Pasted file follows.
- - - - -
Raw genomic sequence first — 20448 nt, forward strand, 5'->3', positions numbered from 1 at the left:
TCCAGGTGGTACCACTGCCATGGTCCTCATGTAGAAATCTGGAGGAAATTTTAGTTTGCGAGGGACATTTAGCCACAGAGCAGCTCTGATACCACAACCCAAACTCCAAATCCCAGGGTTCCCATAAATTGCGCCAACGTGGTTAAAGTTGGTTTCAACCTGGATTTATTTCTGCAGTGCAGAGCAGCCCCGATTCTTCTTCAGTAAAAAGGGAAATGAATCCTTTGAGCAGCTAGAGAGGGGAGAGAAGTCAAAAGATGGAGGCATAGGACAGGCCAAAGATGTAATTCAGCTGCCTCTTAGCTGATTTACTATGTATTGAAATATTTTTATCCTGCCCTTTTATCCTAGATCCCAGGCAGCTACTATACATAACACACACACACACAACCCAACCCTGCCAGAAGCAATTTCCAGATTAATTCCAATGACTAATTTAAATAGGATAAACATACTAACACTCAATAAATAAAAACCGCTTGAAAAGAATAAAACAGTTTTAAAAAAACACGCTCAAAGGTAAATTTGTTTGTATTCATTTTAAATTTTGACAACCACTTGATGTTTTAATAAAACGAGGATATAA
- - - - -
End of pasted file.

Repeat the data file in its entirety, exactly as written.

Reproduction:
Raw genomic sequence first — 20448 nt, forward strand, 5'->3', positions numbered from 1 at the left:
TCCAGGTGGTACCACTGCCATGGTCCTCATGTAGAAATCTGGAGGAAATTTTAGTTTGCGAGGGACATTTAGCCACAGAGCAGCTCTGATACCACAACCCAAACTCCAAATCCCAGGGTTCCCATAAATTGCGCCAACGTGGTTAAAGTTGGTTTCAACCTGGATTTATTTCTGCAGTGCAGAGCAGCCCCGATTCTTCTTCAGTAAAAAGGGAAATGAATCCTTTGAGCAGCTAGAGAGGGGAGAGAAGTCAAAAGATGGAGGCATAGGACAGGCCAAAGATGTAATTCAGCTGCCTCTTAGCTGATTTACTATGTATTGAAATATTTTTATCCTGCCCTTTTATCCTAGATCCCAGGCAGCTACTATACATAACACACACACACACAACCCAACCCTGCCAGAAGCAATTTCCAGATTAATTCCAATGACTAATTTAAATAGGATAAACATACTAACACTCAATAAATAAAAACCGCTTGAAAAGAATAAAACAGTTTTAAAAAAACACGCTCAAAGGTAAATTTGTTTGTATTCATTTTAAATTTTGACAACCACTTGATGTTTTAATAAAACGAGGATATAA